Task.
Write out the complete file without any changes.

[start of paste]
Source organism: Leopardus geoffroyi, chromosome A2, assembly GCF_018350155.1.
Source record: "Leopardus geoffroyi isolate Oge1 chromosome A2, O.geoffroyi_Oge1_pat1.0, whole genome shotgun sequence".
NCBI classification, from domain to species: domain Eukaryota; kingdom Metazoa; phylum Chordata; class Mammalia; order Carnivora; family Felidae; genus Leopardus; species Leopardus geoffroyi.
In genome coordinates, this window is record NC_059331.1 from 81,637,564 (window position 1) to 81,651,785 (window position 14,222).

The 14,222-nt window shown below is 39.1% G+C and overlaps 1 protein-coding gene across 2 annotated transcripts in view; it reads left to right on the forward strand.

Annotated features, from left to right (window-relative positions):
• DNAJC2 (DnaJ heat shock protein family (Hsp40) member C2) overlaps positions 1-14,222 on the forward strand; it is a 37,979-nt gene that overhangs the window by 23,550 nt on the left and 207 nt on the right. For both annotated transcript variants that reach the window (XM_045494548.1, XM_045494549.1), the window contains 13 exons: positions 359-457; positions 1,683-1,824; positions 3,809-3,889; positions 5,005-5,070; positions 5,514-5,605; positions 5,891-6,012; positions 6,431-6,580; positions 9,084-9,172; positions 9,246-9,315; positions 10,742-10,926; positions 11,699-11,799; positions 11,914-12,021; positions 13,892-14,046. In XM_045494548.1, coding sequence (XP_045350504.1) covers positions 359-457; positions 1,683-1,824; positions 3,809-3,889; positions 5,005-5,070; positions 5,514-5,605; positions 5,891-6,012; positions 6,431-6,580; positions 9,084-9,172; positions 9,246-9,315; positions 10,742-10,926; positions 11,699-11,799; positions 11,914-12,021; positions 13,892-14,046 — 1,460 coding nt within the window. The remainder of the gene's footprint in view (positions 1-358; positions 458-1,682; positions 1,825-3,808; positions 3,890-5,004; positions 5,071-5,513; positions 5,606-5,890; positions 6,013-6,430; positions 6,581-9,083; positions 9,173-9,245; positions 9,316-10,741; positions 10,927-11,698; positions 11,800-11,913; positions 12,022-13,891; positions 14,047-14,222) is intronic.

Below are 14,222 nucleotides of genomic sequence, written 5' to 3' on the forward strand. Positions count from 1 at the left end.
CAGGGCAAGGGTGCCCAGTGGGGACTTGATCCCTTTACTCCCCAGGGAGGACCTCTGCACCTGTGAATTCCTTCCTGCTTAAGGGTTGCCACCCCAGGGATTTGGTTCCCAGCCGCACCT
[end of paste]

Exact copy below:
Source organism: Leopardus geoffroyi, chromosome A2, assembly GCF_018350155.1.
Source record: "Leopardus geoffroyi isolate Oge1 chromosome A2, O.geoffroyi_Oge1_pat1.0, whole genome shotgun sequence".
NCBI classification, from domain to species: domain Eukaryota; kingdom Metazoa; phylum Chordata; class Mammalia; order Carnivora; family Felidae; genus Leopardus; species Leopardus geoffroyi.
In genome coordinates, this window is record NC_059331.1 from 81,637,564 (window position 1) to 81,651,785 (window position 14,222).

The 14,222-nt window shown below is 39.1% G+C and overlaps 1 protein-coding gene across 2 annotated transcripts in view; it reads left to right on the forward strand.

Annotated features, from left to right (window-relative positions):
• DNAJC2 (DnaJ heat shock protein family (Hsp40) member C2) overlaps positions 1-14,222 on the forward strand; it is a 37,979-nt gene that overhangs the window by 23,550 nt on the left and 207 nt on the right. For both annotated transcript variants that reach the window (XM_045494548.1, XM_045494549.1), the window contains 13 exons: positions 359-457; positions 1,683-1,824; positions 3,809-3,889; positions 5,005-5,070; positions 5,514-5,605; positions 5,891-6,012; positions 6,431-6,580; positions 9,084-9,172; positions 9,246-9,315; positions 10,742-10,926; positions 11,699-11,799; positions 11,914-12,021; positions 13,892-14,046. In XM_045494548.1, coding sequence (XP_045350504.1) covers positions 359-457; positions 1,683-1,824; positions 3,809-3,889; positions 5,005-5,070; positions 5,514-5,605; positions 5,891-6,012; positions 6,431-6,580; positions 9,084-9,172; positions 9,246-9,315; positions 10,742-10,926; positions 11,699-11,799; positions 11,914-12,021; positions 13,892-14,046 — 1,460 coding nt within the window. The remainder of the gene's footprint in view (positions 1-358; positions 458-1,682; positions 1,825-3,808; positions 3,890-5,004; positions 5,071-5,513; positions 5,606-5,890; positions 6,013-6,430; positions 6,581-9,083; positions 9,173-9,245; positions 9,316-10,741; positions 10,927-11,698; positions 11,800-11,913; positions 12,022-13,891; positions 14,047-14,222) is intronic.

Below are 14,222 nucleotides of genomic sequence, written 5' to 3' on the forward strand. Positions count from 1 at the left end.
CAGGGCAAGGGTGCCCAGTGGGGACTTGATCCCTTTACTCCCCAGGGAGGACCTCTGCACCTGTGAATTCCTTCCTGCTTAAGGGTTGCCACCCCAGGGATTTGGTTCCCAGCCGCACCT